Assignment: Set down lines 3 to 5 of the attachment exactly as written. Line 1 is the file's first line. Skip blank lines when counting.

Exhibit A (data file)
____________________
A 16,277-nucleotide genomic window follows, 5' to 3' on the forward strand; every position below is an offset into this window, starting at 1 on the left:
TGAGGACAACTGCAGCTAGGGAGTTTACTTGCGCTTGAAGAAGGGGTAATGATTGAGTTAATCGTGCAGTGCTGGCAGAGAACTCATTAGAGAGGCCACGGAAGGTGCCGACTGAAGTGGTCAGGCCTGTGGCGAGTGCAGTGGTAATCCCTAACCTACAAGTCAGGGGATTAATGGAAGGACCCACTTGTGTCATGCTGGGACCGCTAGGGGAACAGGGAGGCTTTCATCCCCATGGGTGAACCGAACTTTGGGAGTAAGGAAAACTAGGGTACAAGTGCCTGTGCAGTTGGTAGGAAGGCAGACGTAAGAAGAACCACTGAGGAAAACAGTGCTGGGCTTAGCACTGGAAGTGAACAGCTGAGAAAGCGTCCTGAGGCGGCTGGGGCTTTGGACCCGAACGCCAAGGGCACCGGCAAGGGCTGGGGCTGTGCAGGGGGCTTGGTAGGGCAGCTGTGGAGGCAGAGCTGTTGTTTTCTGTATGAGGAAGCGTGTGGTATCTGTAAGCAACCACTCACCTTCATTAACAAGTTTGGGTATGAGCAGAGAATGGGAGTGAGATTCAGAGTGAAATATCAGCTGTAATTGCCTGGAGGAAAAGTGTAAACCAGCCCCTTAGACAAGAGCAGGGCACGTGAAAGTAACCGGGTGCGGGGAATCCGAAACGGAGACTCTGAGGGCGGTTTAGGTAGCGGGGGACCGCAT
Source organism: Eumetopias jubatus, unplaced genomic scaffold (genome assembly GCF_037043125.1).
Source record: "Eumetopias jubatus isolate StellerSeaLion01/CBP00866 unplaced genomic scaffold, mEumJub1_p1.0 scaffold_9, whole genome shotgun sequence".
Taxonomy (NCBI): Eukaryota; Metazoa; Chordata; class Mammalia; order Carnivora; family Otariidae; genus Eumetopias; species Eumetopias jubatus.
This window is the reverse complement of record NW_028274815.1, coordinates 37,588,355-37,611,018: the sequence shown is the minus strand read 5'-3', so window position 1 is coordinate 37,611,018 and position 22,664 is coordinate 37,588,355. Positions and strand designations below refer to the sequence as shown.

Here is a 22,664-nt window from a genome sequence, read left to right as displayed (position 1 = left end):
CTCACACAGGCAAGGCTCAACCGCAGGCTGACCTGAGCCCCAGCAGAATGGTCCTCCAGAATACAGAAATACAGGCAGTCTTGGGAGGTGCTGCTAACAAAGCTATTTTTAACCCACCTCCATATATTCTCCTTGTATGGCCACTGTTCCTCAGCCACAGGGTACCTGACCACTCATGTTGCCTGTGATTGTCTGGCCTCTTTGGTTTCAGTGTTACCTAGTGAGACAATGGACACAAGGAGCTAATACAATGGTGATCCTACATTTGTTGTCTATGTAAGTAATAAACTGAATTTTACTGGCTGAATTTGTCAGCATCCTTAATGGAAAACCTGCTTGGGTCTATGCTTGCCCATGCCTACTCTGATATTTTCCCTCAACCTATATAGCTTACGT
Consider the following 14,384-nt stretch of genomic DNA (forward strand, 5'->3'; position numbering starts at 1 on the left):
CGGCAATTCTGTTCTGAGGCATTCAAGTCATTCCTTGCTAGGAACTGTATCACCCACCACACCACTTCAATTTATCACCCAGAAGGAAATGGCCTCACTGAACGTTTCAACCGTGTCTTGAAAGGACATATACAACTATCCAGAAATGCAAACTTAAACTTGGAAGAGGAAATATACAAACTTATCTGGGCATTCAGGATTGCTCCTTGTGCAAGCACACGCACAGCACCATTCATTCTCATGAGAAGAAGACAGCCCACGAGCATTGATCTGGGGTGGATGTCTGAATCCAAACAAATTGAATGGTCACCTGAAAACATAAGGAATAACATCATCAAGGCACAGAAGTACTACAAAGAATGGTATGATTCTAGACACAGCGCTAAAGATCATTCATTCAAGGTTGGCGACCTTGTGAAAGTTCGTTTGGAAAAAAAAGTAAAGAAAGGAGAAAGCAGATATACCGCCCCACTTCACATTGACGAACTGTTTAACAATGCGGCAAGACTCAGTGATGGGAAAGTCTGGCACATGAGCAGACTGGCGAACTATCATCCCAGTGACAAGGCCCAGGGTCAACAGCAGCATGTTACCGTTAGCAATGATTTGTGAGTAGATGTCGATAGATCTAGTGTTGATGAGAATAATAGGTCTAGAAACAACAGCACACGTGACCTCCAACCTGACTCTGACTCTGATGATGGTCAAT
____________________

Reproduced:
Source organism: Eumetopias jubatus, unplaced genomic scaffold (genome assembly GCF_037043125.1).
Source record: "Eumetopias jubatus isolate StellerSeaLion01/CBP00866 unplaced genomic scaffold, mEumJub1_p1.0 scaffold_9, whole genome shotgun sequence".
Taxonomy (NCBI): Eukaryota; Metazoa; Chordata; class Mammalia; order Carnivora; family Otariidae; genus Eumetopias; species Eumetopias jubatus.